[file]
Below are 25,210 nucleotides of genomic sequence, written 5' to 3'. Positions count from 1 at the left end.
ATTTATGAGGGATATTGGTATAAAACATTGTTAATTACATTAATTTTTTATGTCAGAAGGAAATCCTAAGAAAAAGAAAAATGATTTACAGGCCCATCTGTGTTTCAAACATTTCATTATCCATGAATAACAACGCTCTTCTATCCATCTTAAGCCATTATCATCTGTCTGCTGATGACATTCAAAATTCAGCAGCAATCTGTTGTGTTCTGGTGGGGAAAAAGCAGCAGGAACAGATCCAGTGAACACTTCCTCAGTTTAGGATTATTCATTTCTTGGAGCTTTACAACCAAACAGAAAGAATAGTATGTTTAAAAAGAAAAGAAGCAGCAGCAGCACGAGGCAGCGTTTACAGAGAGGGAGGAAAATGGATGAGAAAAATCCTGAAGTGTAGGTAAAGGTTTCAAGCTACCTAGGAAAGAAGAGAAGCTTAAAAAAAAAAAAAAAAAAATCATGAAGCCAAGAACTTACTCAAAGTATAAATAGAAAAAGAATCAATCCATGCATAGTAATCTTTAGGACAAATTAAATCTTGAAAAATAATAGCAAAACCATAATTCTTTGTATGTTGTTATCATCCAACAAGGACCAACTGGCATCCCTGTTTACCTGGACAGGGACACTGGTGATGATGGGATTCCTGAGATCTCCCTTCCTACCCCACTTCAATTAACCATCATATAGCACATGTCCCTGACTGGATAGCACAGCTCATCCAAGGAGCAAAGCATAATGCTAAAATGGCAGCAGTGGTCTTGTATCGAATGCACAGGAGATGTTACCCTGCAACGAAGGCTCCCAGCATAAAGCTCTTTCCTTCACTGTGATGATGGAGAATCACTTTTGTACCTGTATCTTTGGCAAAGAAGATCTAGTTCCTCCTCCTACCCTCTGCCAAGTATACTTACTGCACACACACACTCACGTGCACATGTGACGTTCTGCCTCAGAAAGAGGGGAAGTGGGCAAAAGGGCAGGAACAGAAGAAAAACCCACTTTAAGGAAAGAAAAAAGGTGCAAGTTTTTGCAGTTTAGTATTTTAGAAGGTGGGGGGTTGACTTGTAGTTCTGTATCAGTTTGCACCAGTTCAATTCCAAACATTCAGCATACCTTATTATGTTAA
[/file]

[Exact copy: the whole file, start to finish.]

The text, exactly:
Below are 25,210 nucleotides of genomic sequence, written 5' to 3'. Positions count from 1 at the left end.
ATTTATGAGGGATATTGGTATAAAACATTGTTAATTACATTAATTTTTTATGTCAGAAGGAAATCCTAAGAAAAAGAAAAATGATTTACAGGCCCATCTGTGTTTCAAACATTTCATTATCCATGAATAACAACGCTCTTCTATCCATCTTAAGCCATTATCATCTGTCTGCTGATGACATTCAAAATTCAGCAGCAATCTGTTGTGTTCTGGTGGGGAAAAAGCAGCAGGAACAGATCCAGTGAACACTTCCTCAGTTTAGGATTATTCATTTCTTGGAGCTTTACAACCAAACAGAAAGAATAGTATGTTTAAAAAGAAAAGAAGCAGCAGCAGCACGAGGCAGCGTTTACAGAGAGGGAGGAAAATGGATGAGAAAAATCCTGAAGTGTAGGTAAAGGTTTCAAGCTACCTAGGAAAGAAGAGAAGCTTAAAAAAAAAAAAAAAAAAATCATGAAGCCAAGAACTTACTCAAAGTATAAATAGAAAAAGAATCAATCCATGCATAGTAATCTTTAGGACAAATTAAATCTTGAAAAATAATAGCAAAACCATAATTCTTTGTATGTTGTTATCATCCAACAAGGACCAACTGGCATCCCTGTTTACCTGGACAGGGACACTGGTGATGATGGGATTCCTGAGATCTCCCTTCCTACCCCACTTCAATTAACCATCATATAGCACATGTCCCTGACTGGATAGCACAGCTCATCCAAGGAGCAAAGCATAATGCTAAAATGGCAGCAGTGGTCTTGTATCGAATGCACAGGAGATGTTACCCTGCAACGAAGGCTCCCAGCATAAAGCTCTTTCCTTCACTGTGATGATGGAGAATCACTTTTGTACCTGTATCTTTGGCAAAGAAGATCTAGTTCCTCCTCCTACCCTCTGCCAAGTATACTTACTGCACACACACACTCACGTGCACATGTGACGTTCTGCCTCAGAAAGAGGGGAAGTGGGCAAAAGGGCAGGAACAGAAGAAAAACCCACTTTAAGGAAAGAAAAAAGGTGCAAGTTTTTGCAGTTTAGTATTTTAGAAGGTGGGGGGTTGACTTGTAGTTCTGTATCAGTTTGCACCAGTTCAATTCCAAACATTCAGCATACCTTATTATGTTAA